New Report Highlights Effect of Housing Cost Burdens on Child Well-Being

The Annie E. Casey Foundation released the 2024 Kids Count Data Book on June 10. The report, which profiles national trends and ranks states according to child well-being indicators, shows that the percentage of children in families with a high housing cost burden remains unchanged since the last analysis in 2019. Analyzing U.S. Census and American Community Survey data from 2022, the report finds that 30% of children in the nation live in households with a high housing cost burden, even while the percentage of children living in poverty nationally decreased from 17% in 2019 to 16% in 2022. The report attributes this positive change to policies like the Child Tax Credit, which helped families cover basic needs like housing costs. The report highlights the fact that paying more than 30% of household income on housing limits what families have left to pay for other vital necessities, like food, healthcare, and childcare. While policies like the Child Tax Credit help lift children and their families out of poverty, increased federal investments in affordable housing are also necessary to ensure that households can afford housing costs without compromising access to other basic needs.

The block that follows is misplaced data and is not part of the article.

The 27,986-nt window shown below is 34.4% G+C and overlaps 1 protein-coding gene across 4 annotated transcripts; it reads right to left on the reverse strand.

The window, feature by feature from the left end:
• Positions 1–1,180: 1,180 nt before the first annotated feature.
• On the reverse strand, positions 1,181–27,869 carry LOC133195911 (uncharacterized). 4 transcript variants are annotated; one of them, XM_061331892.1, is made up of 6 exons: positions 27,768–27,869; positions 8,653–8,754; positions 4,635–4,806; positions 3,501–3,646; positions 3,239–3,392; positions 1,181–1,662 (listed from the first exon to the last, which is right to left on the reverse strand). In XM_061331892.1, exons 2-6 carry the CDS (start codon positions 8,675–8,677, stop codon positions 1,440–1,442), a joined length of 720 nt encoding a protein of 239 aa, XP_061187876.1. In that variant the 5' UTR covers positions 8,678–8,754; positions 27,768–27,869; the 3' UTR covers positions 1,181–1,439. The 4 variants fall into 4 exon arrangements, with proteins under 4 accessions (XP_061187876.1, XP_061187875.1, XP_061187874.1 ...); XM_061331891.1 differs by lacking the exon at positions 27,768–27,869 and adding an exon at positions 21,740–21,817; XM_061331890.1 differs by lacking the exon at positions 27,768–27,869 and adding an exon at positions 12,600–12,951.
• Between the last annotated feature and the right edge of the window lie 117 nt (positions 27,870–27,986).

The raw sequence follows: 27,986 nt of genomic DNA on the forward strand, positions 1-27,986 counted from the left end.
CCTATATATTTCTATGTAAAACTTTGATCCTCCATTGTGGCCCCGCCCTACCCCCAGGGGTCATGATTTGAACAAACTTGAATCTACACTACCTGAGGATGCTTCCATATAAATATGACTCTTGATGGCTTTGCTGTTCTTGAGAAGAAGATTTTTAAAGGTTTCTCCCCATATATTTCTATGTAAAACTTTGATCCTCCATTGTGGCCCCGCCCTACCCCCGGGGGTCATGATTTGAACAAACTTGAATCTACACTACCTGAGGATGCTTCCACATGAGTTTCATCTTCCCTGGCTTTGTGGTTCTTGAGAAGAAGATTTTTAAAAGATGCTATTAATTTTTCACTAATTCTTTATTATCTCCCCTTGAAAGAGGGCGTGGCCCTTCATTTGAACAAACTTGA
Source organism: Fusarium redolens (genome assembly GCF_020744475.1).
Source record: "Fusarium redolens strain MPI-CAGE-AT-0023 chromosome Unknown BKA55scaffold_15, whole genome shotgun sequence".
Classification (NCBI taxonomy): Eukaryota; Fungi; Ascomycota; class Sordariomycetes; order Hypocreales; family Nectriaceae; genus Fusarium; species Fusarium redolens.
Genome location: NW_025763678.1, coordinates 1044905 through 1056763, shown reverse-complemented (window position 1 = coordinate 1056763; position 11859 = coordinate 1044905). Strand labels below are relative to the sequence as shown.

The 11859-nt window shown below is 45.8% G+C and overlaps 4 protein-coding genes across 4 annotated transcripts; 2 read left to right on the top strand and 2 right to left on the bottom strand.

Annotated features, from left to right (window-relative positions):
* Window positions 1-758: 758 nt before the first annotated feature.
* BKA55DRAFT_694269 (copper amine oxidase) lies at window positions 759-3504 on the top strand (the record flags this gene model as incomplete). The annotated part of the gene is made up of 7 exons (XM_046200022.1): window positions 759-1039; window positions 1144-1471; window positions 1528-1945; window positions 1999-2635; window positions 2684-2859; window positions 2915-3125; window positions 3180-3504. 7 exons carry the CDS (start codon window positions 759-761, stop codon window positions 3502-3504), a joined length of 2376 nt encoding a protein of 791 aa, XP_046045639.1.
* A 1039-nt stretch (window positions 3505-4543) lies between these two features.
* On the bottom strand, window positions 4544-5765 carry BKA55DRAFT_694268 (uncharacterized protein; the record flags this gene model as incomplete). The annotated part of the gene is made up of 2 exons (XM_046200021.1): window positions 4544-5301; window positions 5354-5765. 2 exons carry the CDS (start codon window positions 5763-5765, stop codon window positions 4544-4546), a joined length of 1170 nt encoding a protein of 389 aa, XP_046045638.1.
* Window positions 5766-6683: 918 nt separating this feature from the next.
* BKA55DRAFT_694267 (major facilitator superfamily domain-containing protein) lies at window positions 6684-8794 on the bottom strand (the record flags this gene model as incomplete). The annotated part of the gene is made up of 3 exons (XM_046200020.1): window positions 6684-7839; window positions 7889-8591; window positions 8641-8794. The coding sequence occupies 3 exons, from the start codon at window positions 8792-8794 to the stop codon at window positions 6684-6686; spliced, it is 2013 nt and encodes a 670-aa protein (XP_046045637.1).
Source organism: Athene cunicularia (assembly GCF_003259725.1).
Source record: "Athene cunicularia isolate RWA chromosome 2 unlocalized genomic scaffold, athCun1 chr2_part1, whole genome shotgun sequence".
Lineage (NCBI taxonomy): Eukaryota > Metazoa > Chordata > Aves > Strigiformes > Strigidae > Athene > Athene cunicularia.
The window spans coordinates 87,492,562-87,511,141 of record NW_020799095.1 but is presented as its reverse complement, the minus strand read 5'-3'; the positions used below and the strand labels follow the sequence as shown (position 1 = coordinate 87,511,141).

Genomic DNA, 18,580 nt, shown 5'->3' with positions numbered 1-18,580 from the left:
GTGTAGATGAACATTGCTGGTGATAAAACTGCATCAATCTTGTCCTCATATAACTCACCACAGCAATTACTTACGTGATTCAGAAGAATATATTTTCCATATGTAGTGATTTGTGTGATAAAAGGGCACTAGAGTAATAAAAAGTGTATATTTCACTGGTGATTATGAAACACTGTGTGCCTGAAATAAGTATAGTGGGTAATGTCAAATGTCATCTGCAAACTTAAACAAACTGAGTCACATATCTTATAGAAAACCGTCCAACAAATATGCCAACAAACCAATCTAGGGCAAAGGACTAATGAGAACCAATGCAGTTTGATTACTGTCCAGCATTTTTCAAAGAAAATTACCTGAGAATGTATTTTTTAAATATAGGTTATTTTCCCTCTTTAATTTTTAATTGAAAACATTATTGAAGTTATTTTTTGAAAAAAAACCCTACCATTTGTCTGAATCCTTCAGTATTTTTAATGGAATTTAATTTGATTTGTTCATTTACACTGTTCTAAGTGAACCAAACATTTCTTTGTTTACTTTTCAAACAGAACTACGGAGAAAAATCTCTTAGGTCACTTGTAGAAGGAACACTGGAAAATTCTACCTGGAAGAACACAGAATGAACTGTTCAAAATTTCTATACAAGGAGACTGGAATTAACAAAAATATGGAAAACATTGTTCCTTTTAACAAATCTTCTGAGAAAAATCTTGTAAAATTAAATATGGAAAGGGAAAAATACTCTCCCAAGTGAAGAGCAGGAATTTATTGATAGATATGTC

The report assesses child well-being using indicators from four categories: economic well-being, education, health, and family and community. These categories provide the best data available to measure the status of child well-being at the national and state levels. An interactive version of the data book provides state profiles enabling users to compare where states rank overall and across the four domains. Housing cost burden is included as one of the four indicators of economic well-being, along with the child poverty rate, percentage of children with parents who lack secure employment, and teenagers not in school or working.

“We know from research what all kids need to thrive: permanent relationships with caring adults; access to essentials such as food, mental and physical health care and stable housing; and a sense of safety and belonging in their communities,” explain the report’s authors.

Read the report and explore the interactive data book here.

Learn more about the connections between affordable housing and child anti-poverty by reading the OSAH fact sheet here.